The south and north sides of the Parthenon are straight whereas its west side curves gently outwards so that its central rooms are better lit than those at either end. The columns are made of marble and have fluted shafts with twenty-one rows of Doric style fluting decorated with projections called dentils.
The Parthenon is known as a treasury of great sculpture, some of which can now be seen in London’s British Museum after they were brought there by Lord Elgin in 1801. However, much still remains
The Ancient Greeks excelled at sculpture, architecture and painting. But there were other artists in the ancient Greek world whose talents are often overlooked: mosaicists. Mosaics were a form of art that was commonly used by the Greeks to decorate floors and walls of public buildings such as temples and baths.
A mosaic is made up of small pieces of material (usually stone, glass or tile) called tesserae, which are placed together to make an image or pattern. The Ancient Greek mosaics that have survived from the classical period are usually made with colored stone and glass tesserae or with small tiles called cubes.
The earliest surviving Greek mosaics can be found on Crete. However, the most impressive examples of ancient Greek mosaic art come from Sicily and southern Italy in places like Selinunte and Siracusa.
A typical ancient Greek mosaic was made using brightly colored stones and glass (sometimes painted) set in mortar on a large wooden panel. A cartoon drawing was first drawn onto the wooden panel using a wax-based paint mixture. This cartoon drawing would serve as a pattern for the artist creating the mosaic.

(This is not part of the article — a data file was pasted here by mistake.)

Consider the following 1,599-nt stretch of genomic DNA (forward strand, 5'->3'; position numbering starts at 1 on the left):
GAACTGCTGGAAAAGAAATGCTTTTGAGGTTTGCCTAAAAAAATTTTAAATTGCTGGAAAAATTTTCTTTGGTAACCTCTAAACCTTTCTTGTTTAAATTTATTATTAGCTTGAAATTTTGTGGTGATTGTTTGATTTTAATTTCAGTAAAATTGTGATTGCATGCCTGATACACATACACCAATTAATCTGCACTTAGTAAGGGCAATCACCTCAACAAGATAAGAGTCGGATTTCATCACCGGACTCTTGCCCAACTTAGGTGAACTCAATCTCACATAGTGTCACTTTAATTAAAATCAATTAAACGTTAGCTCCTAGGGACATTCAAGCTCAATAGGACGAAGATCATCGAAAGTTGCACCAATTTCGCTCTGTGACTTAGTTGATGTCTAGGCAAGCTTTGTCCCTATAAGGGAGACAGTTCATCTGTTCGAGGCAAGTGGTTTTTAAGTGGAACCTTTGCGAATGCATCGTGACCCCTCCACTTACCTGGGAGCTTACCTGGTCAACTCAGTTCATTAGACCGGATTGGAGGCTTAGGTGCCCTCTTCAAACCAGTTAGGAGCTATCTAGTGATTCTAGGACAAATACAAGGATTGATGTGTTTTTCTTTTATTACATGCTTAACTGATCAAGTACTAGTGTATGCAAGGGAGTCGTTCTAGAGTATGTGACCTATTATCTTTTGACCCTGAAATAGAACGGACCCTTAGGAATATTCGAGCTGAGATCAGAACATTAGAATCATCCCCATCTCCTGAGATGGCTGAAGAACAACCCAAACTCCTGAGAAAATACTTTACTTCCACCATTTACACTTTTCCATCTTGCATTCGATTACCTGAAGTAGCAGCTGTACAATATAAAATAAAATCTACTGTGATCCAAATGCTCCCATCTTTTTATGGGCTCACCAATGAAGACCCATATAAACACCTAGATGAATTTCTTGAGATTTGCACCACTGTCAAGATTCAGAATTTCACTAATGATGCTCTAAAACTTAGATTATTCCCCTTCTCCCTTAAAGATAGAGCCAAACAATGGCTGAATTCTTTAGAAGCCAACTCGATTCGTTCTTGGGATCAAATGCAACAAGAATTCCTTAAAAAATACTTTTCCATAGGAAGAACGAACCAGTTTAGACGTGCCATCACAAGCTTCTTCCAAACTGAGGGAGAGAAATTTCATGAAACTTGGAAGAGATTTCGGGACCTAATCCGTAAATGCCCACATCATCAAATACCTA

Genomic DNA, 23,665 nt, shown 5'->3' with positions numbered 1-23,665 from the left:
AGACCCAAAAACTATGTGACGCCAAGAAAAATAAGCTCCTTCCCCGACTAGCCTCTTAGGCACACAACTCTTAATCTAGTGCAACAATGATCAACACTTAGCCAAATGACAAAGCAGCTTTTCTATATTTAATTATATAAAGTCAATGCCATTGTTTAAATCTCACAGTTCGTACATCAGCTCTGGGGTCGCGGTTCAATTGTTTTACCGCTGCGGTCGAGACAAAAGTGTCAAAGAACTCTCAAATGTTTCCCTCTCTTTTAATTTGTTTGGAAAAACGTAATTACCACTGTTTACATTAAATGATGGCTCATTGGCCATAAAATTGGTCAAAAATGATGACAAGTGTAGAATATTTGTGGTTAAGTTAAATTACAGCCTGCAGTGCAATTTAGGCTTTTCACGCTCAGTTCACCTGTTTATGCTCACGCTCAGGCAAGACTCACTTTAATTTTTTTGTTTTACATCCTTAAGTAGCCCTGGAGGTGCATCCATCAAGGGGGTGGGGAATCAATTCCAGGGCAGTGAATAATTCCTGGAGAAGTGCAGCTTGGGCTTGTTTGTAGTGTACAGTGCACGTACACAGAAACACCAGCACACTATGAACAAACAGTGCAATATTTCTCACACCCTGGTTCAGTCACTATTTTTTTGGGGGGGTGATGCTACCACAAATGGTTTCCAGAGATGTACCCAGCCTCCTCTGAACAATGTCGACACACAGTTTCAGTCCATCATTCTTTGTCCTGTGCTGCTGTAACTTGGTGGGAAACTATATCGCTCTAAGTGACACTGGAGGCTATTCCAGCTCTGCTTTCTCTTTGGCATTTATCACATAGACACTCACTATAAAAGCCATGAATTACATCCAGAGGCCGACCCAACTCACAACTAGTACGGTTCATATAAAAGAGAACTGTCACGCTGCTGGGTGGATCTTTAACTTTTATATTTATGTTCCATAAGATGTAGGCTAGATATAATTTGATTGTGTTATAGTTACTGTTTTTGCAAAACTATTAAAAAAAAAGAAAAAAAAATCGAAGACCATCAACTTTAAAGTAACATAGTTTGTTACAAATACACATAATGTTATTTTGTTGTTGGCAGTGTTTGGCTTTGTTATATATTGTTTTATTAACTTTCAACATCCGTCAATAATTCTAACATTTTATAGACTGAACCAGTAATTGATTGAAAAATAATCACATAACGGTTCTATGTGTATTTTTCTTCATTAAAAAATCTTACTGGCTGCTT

Once the artist had finished creating the mosaic, it would be placed in its final location. If it was to be installed on
The Greek artist would have been familiar with the human form in a variety of contexts. In athletic contests, for example, he would have seen men of all ages and body types training hard in the nude.
The sculptor who created the Hermes of Praxiteles (ca. 350 B.C.) took such observations to their natural conclusion by depicting his subject nude. The purpose was not to shock but to reveal: The god Hermes embodies an ideal of male beauty that is more than muscle, more than physique—it is a kind of spiritual grace, an ideal of human development toward which the young man could aspire.
His anatomy seems very accurate as far as it goes: It reflects the best knowledge available at the time. But it also reveals that there were limits to what even the most accomplished sculptors could observe in person—limits imposed by human anatomy itself.*
Still, one can hardly blame them for trying: Achieving anatomical verisimilitude was one of the primary aims of sculpture at the time.* For example, many statues were created using a technique called “contrapposto” (Italian for “counterpose”), in which one shoulder is held lower than the other to create a sense of weight shifting from one leg to another.”
“I have written it to satisfy the claims of justice, and to obviate the cavils of an unjust enemy. For I would have no one ignorant that he is a man who has never studied liberal arts, nor attained to any liberal knowledge, but has passed his life in vile servitude under some king—ruling, indeed, others, but himself ruled by others; knowing nothing better than flattery and falsehood; a slave to the vilest of masters.”